I think it sad that nobody has reviewed this necessary and extremely useful Provincetown landmark. While it is merely a conduit to many activities, the beautiful restoration that was done about a decade ago, turned this multi-use property into a gentle work of art.
While fishing vessels, sailboats, whale watch boats, pleasure cruises, high-speed ferries, and such, are the expected users of a maritime wharf, this wharf also houses the Whydah Museum, which is home to authentic relics from a real pirate vessel, as well as several small artist sheds, from which local artisans showcase their wares. The end of the pier, near the Ferry launch, is often home to concerts, bazaars, themed events, even weddings, and the numerous comfortable benches allow for photography, thoughtful sea viewings, even nighttime strolls in the gentle breezes.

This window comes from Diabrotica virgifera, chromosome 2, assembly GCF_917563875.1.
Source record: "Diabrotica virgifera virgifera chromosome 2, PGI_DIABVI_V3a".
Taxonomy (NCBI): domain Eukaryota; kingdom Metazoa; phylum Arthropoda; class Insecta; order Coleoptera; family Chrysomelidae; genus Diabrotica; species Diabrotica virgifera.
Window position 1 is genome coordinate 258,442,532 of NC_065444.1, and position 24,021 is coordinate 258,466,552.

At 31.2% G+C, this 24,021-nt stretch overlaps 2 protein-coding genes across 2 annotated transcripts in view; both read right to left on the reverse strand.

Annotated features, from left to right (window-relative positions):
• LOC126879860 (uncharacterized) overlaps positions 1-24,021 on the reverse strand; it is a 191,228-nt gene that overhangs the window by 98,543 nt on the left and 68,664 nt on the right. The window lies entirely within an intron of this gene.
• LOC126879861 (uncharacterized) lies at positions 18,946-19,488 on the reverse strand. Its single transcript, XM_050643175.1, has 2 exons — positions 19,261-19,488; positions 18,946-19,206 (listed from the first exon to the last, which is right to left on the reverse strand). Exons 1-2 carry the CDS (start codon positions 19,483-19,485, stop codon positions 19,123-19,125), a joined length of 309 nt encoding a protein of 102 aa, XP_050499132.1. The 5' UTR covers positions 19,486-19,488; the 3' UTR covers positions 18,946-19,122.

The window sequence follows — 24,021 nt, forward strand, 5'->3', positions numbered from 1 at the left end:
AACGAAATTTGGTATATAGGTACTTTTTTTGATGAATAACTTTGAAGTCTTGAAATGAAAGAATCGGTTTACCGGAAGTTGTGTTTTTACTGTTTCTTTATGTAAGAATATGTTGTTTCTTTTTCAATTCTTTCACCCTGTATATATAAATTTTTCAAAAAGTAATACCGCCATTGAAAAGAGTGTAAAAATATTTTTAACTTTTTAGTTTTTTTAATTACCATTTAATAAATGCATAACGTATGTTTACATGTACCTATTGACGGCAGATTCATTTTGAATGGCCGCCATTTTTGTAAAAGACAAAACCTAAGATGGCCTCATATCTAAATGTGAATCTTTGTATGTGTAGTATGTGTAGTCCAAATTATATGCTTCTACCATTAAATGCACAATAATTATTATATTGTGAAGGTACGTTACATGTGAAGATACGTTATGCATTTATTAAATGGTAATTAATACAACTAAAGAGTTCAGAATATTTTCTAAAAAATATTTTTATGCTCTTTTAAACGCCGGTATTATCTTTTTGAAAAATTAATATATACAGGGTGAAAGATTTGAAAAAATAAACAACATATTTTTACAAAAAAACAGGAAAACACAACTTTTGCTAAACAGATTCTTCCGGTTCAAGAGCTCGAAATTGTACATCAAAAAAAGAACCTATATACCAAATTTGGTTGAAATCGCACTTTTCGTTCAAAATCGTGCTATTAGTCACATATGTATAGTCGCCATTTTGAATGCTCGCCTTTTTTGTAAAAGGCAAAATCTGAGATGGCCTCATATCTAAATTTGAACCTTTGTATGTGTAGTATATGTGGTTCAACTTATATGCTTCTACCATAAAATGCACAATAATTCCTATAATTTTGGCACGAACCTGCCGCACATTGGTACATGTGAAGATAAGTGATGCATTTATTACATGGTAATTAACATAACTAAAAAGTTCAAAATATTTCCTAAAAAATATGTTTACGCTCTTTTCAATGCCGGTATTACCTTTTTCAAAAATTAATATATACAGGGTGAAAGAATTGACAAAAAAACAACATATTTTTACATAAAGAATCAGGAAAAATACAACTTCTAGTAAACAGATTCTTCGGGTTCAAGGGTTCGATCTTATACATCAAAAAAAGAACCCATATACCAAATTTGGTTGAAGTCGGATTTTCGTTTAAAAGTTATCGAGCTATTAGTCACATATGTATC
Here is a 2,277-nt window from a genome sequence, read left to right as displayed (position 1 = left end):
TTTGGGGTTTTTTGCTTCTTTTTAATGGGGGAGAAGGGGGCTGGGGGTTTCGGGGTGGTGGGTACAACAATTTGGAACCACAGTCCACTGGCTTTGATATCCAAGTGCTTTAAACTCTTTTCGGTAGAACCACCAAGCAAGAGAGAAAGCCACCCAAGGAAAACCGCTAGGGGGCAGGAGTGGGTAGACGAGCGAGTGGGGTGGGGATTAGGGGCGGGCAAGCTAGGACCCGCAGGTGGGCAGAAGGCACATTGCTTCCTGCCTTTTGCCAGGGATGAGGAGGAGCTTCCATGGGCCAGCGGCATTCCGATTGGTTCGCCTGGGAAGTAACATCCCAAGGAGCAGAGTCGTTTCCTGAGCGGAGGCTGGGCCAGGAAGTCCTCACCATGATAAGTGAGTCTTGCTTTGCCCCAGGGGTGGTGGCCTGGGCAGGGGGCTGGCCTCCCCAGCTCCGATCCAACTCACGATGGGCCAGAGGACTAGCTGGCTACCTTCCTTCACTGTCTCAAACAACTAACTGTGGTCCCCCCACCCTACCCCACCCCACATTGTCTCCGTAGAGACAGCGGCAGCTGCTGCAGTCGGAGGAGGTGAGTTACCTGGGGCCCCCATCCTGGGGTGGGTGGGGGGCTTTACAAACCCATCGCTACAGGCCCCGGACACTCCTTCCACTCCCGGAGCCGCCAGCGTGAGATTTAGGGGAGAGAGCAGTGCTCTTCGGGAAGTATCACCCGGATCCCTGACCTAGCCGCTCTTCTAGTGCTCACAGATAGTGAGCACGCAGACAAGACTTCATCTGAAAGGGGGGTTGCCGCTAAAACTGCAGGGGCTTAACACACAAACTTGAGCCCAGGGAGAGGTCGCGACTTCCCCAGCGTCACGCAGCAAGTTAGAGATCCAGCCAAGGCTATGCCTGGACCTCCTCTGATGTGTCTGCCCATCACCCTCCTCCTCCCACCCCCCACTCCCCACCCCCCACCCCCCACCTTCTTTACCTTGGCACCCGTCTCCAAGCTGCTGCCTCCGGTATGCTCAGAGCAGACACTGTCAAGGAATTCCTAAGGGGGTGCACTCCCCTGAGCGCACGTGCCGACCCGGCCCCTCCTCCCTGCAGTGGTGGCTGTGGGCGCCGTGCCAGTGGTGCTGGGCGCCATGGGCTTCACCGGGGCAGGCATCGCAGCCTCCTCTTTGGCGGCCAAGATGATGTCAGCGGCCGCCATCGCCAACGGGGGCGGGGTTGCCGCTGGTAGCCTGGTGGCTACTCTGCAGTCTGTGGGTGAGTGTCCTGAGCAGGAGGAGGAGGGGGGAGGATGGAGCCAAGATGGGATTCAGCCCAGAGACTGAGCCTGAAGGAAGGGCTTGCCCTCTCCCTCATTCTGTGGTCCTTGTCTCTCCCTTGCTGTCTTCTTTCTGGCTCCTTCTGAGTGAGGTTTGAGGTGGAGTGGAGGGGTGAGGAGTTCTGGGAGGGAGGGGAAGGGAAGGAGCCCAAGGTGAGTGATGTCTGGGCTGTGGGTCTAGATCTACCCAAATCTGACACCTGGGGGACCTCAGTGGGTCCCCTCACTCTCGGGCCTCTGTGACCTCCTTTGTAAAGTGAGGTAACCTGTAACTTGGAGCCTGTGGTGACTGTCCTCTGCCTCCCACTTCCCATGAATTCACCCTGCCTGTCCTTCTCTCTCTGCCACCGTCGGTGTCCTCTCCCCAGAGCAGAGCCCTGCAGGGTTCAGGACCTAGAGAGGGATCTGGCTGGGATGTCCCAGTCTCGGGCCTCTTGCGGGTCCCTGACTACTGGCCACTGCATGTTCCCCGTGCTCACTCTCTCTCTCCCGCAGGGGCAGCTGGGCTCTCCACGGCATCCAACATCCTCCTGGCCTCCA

Local and visiting kids are ofen spotted jumping cannonballs into the water or skateboarding up the boards, and fishermen, fresh with the day's catch, can be spotted with what might be the next day's daily specials. The harbormaster's office building houses restrooms, which people fresh off sailing cruises or whale watches will appreciate.
The first thing many visitors see (as so many arrive via ferry or bus, and the buses arrive right in front of the wharf), deserves to be at least mentioned for its simple beauty, its multi-use functionality, and its legacy in a town reliant upon its water access.
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